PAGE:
CDC

In collaboration with Julian Hyde, Jingjin Liu, and Carl Farra

Space Game: design a game with a large space to play in.

Map of area designed for

Premise

There’s been a breakout of a virus, and the Center of Disease Control has quarantined off the area to prevent spreading it to the rest of the world. A cure is available, but the CDC has a special code that you must send them in order to prove that you are not one of the infected. Work together with your group of survivors to piece together the code and get the cure!

Rules of Gameplay

Three players are CDC members. Take one third of the remaining number of players – they are now the virus. The rest of the players are survivors. Give the virus two minutes to disperse into the play area. After two minutes, the survivors may start moving and the game begins.

The Survivors have 10 minutes to find all three members of the CDC, who will be standing somewhere in the play area, gather the code, and send it to the CDC's phone number. If they do, they win. If not, they lose. To get the code number, they must get within arm's reach of the CDC member and ask for the number. The CDC members will not move during the game.

All players must keep moving at all times, the only exception being when having to cross the street. Survivors may only walk with traffic while the Virus players can only walk against traffic. On Broadway and University Avenues, both teams can walk in any direction. Movement is limited to the sidewalks. If a Survivor is caught walking on the street they are converted into a Virus (except during crosswalks).

When a Virus and a Survivor encounter each other on the street, they must stop and play Rocks Paper Scissors. If the virus wins or there is a tie, the Survivor is converted into a Virus and must immediately start walking against traffic. If the Survivor wins, they keep moving in the direction they were going prior to the mini-game, without any changes. If all Survivors are converted into Viruses, the Viruses win. Survivors cannot be captured in crosswalks.

After ten minutes, all players should return to the Survivors’ start zone.

Playtest Observations

We tested a few key points of gameplay: 

  • How players would interact on the street
  • How players would move in the space

A key point we noticed immediately was the safety concerns; for example, crosswalks were a bad spot for people to try and interact in since it risked people being hit by cars. We then made sure to include the point that crosswalks were a safe spot to prevent this. We also kept gameplay restricted to sidewalks to prevent people from running into the street to avoid interactions. But safety was not just a movement issue; in the initial draft of the game we wanted people to tag each other if they crossed paths. However, it was pointed out that this would cause problems for passerby and may cause injury to players if they weren't careful. We replaced this with the Rock-Paper-Scissors mechanic to introduce some level of randomness in success as well as to replicate the idea of infection sometimes skipping over people. 

The other main thing we noticed was that we ran into problems with restricting people to walking either in the direction of or against traffic - this may be unique to the area we were working with surrounding Tisch, but we found that if we kept strictly to this idea that people would get stuck in certain spots. We then decided to make one street two way to prevent this. While it introduced a complexity that a player would have to remember, it was the major street in the area whereas most of the other streets were smaller in comparison. We later evolved it so that all borders would be two way.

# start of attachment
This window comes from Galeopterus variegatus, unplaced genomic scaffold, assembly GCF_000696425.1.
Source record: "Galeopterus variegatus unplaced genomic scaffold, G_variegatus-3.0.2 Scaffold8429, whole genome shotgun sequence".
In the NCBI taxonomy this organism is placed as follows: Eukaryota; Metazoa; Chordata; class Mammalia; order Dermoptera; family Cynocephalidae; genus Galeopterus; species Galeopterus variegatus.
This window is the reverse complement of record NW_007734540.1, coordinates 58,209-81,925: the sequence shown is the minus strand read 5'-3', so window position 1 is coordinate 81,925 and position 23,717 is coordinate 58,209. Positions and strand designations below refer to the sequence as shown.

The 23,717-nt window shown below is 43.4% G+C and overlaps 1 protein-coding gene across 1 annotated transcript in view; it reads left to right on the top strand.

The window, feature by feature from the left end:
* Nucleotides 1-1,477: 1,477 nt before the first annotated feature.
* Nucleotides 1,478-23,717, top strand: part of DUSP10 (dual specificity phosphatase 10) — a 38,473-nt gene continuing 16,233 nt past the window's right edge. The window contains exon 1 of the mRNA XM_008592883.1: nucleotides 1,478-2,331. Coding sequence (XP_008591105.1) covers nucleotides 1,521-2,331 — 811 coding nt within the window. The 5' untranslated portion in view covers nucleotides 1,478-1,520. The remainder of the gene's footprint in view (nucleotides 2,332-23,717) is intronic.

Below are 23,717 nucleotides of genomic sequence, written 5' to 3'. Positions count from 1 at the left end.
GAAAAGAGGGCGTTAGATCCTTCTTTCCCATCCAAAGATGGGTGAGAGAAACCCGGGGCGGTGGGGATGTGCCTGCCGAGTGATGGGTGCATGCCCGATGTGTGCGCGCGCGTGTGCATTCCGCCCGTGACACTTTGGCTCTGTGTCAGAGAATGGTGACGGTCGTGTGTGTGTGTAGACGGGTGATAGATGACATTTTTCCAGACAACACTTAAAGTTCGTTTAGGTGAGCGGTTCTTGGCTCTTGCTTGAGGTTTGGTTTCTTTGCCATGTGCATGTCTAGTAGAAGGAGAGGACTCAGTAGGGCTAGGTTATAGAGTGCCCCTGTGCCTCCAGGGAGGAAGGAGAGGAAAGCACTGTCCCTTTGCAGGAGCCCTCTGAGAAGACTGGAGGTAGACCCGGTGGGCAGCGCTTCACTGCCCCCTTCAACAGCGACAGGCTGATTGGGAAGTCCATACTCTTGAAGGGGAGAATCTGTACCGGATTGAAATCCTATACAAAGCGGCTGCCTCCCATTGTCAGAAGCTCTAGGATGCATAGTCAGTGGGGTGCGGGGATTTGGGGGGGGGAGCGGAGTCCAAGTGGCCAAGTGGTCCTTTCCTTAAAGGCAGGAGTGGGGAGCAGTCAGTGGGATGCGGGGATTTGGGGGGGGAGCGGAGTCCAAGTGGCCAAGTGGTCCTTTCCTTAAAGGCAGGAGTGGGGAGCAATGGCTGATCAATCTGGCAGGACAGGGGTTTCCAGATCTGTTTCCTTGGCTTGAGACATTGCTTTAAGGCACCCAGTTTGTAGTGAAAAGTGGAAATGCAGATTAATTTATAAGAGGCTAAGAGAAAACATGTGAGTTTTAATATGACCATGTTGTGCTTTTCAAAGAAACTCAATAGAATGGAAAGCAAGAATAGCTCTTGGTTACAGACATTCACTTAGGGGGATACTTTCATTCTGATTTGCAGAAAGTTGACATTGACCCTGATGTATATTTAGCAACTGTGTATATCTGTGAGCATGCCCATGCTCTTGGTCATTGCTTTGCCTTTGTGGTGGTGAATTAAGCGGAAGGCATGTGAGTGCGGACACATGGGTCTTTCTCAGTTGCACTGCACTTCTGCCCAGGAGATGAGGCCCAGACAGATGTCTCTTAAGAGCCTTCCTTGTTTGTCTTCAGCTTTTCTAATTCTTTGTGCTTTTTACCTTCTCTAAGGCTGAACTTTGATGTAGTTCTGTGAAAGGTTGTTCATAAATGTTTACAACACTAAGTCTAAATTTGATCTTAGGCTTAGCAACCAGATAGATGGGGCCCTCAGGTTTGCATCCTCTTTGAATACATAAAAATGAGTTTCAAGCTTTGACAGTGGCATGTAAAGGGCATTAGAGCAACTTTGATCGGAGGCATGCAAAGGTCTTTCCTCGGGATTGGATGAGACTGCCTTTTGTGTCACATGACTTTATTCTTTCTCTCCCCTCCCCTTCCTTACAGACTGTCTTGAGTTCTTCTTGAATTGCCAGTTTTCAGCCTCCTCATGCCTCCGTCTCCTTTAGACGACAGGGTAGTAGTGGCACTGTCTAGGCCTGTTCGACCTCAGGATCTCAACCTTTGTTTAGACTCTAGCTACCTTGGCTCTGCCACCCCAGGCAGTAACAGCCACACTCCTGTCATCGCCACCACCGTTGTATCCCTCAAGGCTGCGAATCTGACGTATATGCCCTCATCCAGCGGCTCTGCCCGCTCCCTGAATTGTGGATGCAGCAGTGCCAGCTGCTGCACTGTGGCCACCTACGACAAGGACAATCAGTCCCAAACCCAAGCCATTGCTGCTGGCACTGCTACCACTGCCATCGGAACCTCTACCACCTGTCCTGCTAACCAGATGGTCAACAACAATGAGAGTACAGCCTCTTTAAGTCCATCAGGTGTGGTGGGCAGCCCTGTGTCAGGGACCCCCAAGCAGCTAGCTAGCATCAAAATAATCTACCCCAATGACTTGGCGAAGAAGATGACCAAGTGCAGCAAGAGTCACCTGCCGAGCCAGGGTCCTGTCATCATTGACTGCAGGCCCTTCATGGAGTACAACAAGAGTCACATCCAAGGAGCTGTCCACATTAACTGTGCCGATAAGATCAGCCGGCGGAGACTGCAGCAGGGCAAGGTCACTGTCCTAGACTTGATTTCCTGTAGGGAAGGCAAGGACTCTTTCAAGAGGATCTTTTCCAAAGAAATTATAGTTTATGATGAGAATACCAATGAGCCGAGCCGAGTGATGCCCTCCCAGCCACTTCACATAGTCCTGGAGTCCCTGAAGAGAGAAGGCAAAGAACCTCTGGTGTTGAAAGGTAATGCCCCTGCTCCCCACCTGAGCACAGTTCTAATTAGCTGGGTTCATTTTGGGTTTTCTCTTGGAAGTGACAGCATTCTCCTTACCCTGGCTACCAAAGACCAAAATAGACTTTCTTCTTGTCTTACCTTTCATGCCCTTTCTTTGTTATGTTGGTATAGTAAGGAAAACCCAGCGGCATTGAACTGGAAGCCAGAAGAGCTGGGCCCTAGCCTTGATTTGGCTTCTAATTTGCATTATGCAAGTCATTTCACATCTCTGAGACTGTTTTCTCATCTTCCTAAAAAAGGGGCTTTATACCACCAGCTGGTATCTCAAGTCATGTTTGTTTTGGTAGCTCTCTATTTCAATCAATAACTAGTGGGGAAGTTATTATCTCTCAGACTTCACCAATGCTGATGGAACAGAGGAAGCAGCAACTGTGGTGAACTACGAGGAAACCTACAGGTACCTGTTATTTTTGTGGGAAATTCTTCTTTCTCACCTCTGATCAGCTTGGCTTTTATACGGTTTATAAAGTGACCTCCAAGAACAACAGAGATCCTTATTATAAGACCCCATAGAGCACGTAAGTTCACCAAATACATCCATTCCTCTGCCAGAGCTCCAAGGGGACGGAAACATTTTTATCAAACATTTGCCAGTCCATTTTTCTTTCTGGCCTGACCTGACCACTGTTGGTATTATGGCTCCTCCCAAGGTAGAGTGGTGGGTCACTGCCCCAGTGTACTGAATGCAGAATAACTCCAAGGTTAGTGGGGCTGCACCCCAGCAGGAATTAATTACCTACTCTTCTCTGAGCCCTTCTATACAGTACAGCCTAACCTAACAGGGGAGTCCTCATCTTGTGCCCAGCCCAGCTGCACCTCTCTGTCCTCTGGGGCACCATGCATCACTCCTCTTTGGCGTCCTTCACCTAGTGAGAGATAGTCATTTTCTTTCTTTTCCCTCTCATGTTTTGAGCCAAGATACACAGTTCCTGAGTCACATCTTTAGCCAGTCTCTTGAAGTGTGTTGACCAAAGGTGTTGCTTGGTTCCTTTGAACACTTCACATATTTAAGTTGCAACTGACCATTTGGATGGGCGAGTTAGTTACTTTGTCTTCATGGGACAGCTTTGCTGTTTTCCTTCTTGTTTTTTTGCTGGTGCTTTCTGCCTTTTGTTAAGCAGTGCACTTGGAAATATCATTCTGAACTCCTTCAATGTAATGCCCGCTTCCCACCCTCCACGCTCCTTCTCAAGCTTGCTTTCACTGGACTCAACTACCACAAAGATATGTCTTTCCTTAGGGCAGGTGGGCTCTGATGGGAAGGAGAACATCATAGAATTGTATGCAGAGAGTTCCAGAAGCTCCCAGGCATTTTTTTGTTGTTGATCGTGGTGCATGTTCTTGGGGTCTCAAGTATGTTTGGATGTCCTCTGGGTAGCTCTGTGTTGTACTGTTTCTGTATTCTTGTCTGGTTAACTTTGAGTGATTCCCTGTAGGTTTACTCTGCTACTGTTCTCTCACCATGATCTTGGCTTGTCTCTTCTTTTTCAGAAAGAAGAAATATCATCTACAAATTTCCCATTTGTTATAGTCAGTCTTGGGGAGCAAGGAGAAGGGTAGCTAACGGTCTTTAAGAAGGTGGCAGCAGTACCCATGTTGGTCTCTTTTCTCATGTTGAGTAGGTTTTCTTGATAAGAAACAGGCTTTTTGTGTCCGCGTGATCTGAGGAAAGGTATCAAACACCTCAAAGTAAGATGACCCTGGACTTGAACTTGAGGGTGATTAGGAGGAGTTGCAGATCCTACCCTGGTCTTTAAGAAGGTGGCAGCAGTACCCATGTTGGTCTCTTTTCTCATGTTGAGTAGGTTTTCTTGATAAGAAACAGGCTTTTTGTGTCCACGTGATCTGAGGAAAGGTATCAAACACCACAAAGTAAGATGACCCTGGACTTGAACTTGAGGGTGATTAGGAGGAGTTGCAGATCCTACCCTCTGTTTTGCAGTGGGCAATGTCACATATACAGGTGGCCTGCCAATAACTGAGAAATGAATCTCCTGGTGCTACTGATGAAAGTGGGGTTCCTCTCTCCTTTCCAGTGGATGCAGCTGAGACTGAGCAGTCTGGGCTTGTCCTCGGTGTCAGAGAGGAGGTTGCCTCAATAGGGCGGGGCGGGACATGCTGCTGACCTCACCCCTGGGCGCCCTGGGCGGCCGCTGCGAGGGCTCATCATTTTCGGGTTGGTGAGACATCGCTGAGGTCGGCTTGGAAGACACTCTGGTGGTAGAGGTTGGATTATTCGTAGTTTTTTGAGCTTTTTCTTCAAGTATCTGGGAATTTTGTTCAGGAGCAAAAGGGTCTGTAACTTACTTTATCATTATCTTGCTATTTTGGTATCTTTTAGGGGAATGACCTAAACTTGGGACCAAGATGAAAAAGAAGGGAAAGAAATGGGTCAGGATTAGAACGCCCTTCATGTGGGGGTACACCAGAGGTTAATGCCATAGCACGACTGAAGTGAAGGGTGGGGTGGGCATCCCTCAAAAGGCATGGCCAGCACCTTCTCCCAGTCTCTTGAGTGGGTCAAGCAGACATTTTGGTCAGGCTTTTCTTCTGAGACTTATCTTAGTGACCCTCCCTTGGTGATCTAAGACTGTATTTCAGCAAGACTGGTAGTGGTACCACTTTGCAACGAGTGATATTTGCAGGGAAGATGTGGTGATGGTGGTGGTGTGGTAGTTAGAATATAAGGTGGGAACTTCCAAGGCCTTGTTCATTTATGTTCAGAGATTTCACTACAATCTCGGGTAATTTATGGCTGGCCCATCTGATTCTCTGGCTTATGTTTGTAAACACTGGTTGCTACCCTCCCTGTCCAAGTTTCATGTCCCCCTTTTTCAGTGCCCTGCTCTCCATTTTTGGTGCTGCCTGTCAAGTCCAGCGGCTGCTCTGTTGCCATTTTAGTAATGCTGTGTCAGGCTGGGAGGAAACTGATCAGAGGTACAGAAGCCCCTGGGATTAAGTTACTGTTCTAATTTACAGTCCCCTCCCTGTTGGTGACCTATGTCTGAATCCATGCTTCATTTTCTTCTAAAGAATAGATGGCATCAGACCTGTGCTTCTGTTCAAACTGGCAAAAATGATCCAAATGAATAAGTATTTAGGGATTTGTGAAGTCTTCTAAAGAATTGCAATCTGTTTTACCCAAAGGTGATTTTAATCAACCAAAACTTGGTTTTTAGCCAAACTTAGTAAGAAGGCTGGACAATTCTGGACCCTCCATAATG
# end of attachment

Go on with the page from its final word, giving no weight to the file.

Initial sketch of movement through the space. The numbers indicate how many moves it takes to get to that crosswalk from the starting spot.

Final Playthrough

Here is the final map of the movement directions: 

Map of space and movement directions courtesy of Jingjin (click to expand)

Map of space and movement directions courtesy of Jingjin (click to expand)

We set up a Slack channel for Survivors to post the codes to when they got them. Three of us served as the CDC workers so that the rest of the class would have an opportunity to play. In the end, the Virus team won as the Survivors ran out of time.


Observations and Feedback from Final Playthrough

  • Walk away, walk away! - players ended up walking during the game instead of running, which was surprising. But it turned out to be strategic; in fact, I saw two Virus players slow down as much as possible without coming to stop when they saw me on my block so that they could cut off any Survivors. 

  • Fate of the group in the hands of one - the Survivors technically could have won because one of their team mates found me but didn't post the code into the Slack before the time ended. It might have been a technology goof since we were forcing players to post codes to Slack; we might need to find an alternative means of having Survivors communicate with each other that a code has been found in a method that would alert the rest of the team. 

Lessons Learned

People will surprise you - it's funny how people acted in ways I didn't expect, from walking slowly on purpose to not being too active on the Slack. We couldn't account for all of these things, but that's why edge cases exist. Plan for surprises and let people have fun with them.